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J Steroid Biochem Mol Biol. 1998 Apr;65(1-6):151-62.

Regulation of sex steroid formation by interleukin-4 and interleukin-6 in breast cancer cells.

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  • 1Medical Research Council Group in Molecular Endocrinology, CHUL Research Center and Laval University, Québec, Canada.


Sex steroids play a predominant role in the development and differentiation of normal mammary gland as well as in the regulation of hormone-sensitive breast cancer growth. There is evidence suggesting that local intracrine formation of sex steroids from inactive precursors secreted by the adrenals namely, dehydroepiandrosterone (DHEA) and 4-androstenedione (4-dione) play an important role in the regulation of growth and function of peripheral target tissues, including the breast. Moreover, human breast carcinomas are often infiltrated by stromal/immune cells secreting a wide spectra of cytokines. These might in turn regulate the activity of both immune and neoplastic cells. The present study was designed to examine the action of cytokines on 17beta-hydroxysteroid dehydrogenase (17beta-HSD) and 3beta-hydroxysteroid dehydrogenase/isomerase (3beta-HSD) activities in human breast cancer cells. The various types of human 17beta-HSD (five types) and 3beta-HSD (two types), because of their tissue- and cell-specific expression and substrate specificity, provide each cell with necessary mechanisms to control the level of intracellular active androgens and estrogens. We first investigated the effect of exposure to IL-4 and IL-6 on reductive and oxidative 17beta-HSD activities in both intact ZR-75-1 and T-47D human breast cancer cells. In ZR-75-1 cells, a 6 d exposure to IL-4 and IL-6 decreased E2-induced cell proliferation, the half maximal inhibitory effect being exerted at 88 and 26 pM, respectively. In parallel, incubation with IL-4 and IL-6 increased oxidative 17beta-HSD activity by 4.4- and 1.9-fold, respectively, this potent activity being observed at EC50 values of 22.8 and 11.3 pM, respectively. Simultaneously, reductive 17beta-HSD activity leading to E2 formation was decreased by 70 and 40% by IL-4 and IL-6, respectively. Moreover, IL-4 and IL-6 exerted the same regulatory effects on 17beta-HSD activities when testosterone and 4-dione were used as substrates, thus strongly suggesting the expression of the type 2 17beta-HSD ZR-75-1 cells. In contrast, in T-47D cells, IL-4 increased the formation of E2, whereas IL-6 exerts no effect on this parameter. However, we found that T-47D cells failed to convert testosterone efficiently into 4-DIONE, thus suggesting that there is little or no expression of type 2 17beta-HSD in this cell line. The present findings demonstrate that the potent regulatory effects of IL-4 and IL-6 on 17beta-HSD activities depend on the cell-specific gene expression of various types of 17beta-HSD enzymes. We have also studied the effect of cytokines on the regulation of the 3beta-HSD expression in both ZR-75-1 and T-47D human breast cancer cells. Under basal culture conditions, there is no 3beta-HSD activity detectable in these cells. However, exposure to IL-4 caused a rapid and potent induction of 3beta-HSD activity, whereas IL-6 failed to induce 3beta-HSD expression. Our data thus demonstrate that cytokines may play a crucial role in sex steroid biosynthesis from inactive adrenal precursors in human breast cancer cells.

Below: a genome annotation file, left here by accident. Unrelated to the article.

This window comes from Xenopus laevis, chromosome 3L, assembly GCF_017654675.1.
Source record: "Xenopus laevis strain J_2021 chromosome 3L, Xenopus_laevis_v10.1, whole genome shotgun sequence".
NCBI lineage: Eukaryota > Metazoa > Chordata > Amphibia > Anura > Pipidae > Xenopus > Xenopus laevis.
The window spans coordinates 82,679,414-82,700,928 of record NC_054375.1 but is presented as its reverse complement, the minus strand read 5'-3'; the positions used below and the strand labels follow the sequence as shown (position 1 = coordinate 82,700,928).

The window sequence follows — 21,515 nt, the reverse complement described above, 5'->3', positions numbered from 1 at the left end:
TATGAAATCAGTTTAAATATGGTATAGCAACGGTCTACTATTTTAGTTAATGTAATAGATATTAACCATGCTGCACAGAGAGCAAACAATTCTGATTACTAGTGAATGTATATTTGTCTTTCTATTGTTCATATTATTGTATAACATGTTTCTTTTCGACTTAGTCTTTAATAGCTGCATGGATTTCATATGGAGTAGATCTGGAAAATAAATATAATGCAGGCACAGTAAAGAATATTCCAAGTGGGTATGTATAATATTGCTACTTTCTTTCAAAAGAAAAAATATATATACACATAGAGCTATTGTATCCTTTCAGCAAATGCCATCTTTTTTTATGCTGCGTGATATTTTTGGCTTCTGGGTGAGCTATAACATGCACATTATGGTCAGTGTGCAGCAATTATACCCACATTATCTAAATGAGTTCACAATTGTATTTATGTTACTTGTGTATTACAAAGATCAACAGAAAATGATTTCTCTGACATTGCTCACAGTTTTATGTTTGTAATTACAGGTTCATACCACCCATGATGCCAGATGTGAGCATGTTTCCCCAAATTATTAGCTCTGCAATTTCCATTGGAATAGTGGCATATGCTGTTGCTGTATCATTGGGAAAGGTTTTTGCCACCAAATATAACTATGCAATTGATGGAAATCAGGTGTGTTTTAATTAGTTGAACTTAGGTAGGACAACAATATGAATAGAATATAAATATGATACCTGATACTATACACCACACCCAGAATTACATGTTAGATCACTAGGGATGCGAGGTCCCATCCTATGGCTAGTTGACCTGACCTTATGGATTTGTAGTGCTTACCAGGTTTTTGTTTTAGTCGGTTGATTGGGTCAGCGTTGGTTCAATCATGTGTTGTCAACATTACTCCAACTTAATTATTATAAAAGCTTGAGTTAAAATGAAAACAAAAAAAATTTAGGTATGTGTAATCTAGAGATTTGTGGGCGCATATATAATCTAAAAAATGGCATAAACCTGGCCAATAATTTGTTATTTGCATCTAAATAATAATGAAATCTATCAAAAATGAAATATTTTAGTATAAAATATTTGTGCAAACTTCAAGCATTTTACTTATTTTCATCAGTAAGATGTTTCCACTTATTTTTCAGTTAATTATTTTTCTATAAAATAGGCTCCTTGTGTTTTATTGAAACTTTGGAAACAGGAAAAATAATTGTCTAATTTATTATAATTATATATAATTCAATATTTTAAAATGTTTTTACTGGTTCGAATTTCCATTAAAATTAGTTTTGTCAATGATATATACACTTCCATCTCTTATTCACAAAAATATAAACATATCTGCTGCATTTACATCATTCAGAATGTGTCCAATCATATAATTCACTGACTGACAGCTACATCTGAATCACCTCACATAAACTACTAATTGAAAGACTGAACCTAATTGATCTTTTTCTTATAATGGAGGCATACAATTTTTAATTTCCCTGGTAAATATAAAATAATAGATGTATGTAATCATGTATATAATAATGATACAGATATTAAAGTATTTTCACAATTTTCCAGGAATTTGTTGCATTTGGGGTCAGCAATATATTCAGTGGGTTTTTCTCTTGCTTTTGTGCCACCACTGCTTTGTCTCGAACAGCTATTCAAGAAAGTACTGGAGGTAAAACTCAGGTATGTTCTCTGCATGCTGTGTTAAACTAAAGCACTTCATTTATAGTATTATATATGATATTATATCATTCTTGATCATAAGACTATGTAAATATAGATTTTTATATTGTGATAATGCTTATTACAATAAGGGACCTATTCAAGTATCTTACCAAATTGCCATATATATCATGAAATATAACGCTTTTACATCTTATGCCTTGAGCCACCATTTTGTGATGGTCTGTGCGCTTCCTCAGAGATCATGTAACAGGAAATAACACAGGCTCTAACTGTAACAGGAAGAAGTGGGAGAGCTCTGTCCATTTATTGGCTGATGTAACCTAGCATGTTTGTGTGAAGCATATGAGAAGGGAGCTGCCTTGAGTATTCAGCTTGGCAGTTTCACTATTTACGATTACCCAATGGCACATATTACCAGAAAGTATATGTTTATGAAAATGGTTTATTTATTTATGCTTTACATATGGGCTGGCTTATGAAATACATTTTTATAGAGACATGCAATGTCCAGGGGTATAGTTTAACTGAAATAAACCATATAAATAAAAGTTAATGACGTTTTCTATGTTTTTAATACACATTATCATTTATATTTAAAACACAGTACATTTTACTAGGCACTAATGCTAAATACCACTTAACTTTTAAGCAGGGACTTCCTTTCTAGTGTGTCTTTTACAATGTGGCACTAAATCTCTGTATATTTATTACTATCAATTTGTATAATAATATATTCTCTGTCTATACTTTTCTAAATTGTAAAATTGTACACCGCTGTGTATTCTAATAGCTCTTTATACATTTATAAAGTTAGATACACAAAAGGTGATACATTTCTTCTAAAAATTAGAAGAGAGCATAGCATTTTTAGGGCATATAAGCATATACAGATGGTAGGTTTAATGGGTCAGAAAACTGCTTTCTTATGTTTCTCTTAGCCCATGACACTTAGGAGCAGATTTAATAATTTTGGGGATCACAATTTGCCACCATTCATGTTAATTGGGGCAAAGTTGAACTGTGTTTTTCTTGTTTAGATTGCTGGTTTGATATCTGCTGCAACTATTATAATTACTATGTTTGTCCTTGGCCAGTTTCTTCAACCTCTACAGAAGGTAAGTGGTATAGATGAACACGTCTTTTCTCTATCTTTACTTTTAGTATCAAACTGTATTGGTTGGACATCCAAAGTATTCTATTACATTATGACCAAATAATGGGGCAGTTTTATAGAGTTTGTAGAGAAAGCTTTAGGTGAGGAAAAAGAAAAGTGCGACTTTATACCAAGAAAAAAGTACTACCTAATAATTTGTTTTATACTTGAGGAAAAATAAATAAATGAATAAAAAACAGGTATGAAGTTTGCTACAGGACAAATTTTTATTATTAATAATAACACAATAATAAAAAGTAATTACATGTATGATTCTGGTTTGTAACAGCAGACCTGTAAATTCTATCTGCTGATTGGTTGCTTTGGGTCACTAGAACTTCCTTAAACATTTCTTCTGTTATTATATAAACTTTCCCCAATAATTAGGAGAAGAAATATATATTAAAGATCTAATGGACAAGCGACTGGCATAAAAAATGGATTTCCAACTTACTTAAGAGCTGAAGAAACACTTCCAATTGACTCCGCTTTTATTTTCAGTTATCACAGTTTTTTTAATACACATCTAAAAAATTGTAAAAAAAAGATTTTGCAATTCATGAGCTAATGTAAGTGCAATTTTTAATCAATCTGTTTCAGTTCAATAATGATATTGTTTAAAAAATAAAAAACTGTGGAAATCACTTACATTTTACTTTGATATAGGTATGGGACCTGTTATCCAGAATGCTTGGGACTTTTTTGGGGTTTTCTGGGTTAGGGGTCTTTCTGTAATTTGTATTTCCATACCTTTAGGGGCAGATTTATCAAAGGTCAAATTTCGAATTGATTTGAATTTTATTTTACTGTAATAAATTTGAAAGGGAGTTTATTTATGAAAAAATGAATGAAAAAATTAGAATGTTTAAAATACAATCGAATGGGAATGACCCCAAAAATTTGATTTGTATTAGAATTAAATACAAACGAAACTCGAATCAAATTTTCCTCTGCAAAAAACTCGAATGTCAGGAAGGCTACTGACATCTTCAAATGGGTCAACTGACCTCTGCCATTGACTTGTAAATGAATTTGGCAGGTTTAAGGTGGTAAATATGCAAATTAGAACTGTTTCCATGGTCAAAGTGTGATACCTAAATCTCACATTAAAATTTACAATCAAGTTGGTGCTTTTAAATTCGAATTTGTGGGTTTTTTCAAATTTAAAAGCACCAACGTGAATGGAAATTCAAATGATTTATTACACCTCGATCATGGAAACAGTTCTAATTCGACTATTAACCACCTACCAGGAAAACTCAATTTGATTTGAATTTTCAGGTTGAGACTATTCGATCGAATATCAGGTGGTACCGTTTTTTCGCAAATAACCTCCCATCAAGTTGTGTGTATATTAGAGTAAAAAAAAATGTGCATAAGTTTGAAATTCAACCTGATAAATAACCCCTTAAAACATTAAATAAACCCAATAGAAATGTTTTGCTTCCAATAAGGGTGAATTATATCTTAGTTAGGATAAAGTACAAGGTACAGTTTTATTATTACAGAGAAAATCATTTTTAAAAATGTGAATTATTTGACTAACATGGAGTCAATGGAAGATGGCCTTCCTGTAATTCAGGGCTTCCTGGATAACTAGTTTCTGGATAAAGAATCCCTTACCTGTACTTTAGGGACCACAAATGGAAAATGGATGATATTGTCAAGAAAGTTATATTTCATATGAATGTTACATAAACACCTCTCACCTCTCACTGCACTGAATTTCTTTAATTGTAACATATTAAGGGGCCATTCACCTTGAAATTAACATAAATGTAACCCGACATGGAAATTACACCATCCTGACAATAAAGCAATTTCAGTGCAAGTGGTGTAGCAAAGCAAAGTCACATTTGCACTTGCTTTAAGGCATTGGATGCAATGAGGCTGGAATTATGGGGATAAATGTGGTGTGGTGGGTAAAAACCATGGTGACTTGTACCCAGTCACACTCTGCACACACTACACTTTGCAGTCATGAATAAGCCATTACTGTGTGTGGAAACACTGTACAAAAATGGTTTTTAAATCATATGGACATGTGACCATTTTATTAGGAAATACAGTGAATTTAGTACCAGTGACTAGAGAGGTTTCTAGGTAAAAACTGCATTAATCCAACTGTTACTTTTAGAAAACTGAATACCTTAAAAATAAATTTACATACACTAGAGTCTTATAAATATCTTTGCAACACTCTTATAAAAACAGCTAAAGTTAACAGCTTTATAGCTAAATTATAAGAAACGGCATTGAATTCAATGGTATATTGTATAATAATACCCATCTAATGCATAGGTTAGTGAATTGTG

[PubMed - indexed for MEDLINE]
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